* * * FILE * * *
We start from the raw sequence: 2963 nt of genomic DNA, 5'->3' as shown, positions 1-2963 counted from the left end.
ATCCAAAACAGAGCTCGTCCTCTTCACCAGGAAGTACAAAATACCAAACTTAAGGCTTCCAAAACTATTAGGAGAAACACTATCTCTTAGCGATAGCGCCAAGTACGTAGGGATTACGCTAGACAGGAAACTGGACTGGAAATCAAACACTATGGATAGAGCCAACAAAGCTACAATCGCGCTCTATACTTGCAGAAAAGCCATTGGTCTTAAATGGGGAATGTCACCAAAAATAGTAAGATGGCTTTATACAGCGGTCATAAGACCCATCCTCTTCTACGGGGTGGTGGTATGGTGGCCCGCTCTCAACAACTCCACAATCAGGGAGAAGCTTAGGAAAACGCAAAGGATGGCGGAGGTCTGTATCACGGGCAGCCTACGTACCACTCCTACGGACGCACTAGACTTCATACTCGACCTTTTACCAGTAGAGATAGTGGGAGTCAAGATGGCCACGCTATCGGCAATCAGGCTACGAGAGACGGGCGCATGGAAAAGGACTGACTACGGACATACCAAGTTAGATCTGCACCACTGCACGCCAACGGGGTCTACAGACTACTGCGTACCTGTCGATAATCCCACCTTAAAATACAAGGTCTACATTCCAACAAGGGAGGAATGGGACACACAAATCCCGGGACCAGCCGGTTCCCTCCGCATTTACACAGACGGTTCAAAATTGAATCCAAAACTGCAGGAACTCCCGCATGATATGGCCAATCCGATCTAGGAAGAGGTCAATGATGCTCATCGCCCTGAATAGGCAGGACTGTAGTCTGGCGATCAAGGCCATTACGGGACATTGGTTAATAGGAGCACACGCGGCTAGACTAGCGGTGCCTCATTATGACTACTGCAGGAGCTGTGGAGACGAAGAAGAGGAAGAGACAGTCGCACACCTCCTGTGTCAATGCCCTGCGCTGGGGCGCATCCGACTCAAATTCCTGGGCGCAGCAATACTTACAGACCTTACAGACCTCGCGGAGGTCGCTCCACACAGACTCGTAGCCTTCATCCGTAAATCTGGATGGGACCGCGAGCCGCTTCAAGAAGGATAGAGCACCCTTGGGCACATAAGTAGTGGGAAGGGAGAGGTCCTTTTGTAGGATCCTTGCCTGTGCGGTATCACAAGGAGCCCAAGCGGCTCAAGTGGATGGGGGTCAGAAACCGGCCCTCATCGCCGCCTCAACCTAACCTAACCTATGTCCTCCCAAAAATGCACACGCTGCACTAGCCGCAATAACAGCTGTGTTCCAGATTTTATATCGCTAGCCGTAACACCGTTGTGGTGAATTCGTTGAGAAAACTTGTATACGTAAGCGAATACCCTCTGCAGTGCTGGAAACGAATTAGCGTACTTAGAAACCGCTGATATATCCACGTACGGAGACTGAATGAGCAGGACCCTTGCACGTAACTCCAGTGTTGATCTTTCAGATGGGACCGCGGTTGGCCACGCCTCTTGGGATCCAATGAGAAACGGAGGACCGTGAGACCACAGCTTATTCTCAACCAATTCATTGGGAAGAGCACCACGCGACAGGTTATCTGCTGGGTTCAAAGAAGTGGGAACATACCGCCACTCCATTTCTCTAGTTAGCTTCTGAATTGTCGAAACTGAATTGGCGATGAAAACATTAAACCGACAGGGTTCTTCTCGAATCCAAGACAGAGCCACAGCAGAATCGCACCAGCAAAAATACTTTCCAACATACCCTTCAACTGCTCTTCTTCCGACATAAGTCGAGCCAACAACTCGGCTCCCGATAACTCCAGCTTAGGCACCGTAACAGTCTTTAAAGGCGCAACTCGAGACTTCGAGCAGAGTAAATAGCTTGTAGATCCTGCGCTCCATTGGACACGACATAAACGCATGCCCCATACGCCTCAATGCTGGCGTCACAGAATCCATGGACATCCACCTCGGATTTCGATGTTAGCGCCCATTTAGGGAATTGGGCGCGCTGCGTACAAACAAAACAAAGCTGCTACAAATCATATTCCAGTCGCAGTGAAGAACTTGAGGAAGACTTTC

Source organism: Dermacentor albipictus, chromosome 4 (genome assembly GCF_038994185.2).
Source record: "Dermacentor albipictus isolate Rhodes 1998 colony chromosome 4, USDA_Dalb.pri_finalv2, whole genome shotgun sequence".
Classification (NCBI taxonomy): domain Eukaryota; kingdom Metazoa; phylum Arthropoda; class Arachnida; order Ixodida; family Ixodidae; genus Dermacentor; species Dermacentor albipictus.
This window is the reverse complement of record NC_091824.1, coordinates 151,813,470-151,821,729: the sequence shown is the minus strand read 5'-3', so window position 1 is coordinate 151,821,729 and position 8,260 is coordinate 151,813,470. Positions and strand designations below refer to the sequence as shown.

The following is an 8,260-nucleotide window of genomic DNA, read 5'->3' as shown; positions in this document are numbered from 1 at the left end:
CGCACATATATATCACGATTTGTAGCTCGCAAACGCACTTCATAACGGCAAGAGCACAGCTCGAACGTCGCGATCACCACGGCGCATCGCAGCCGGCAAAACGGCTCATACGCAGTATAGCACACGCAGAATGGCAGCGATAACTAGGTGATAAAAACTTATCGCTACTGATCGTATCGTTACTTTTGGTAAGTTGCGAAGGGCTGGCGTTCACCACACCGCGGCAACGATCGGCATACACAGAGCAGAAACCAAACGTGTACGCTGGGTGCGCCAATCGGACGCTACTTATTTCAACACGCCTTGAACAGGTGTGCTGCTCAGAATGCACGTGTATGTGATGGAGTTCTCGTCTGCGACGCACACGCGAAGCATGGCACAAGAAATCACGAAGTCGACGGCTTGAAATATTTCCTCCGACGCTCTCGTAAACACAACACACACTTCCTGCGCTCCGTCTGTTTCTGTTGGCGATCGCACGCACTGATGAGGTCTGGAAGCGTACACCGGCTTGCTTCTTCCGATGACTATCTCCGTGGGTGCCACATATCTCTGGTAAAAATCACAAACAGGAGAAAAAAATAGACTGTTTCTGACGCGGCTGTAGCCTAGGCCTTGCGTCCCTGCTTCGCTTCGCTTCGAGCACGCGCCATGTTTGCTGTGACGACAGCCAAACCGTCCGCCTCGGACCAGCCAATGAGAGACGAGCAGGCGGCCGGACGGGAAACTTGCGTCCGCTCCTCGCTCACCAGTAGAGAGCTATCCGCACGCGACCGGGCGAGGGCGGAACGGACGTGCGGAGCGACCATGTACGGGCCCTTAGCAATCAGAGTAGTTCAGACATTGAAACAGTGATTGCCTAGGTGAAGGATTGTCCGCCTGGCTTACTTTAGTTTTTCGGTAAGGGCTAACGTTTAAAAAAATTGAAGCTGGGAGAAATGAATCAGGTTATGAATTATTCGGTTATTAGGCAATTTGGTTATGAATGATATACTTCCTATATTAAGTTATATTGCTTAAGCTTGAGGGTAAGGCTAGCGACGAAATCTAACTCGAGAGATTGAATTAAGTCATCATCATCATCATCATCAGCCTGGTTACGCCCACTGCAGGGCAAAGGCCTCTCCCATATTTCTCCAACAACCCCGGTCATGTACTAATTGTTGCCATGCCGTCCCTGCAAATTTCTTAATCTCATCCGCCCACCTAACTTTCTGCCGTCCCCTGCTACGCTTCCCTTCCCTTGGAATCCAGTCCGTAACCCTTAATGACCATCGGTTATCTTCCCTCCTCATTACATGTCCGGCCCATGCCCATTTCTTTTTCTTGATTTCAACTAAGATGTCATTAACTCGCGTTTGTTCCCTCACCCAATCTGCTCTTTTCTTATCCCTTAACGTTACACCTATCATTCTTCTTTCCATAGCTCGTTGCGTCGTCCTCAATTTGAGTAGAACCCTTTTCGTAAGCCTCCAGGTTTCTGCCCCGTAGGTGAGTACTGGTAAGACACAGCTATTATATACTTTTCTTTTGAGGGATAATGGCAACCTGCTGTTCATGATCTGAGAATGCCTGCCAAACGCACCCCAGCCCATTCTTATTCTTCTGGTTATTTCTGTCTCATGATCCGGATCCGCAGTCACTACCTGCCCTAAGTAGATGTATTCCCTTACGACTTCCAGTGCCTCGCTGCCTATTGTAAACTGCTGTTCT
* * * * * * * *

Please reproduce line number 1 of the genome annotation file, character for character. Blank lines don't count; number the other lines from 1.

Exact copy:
We start from the raw sequence: 2963 nt of genomic DNA, 5'->3' as shown, positions 1-2963 counted from the left end.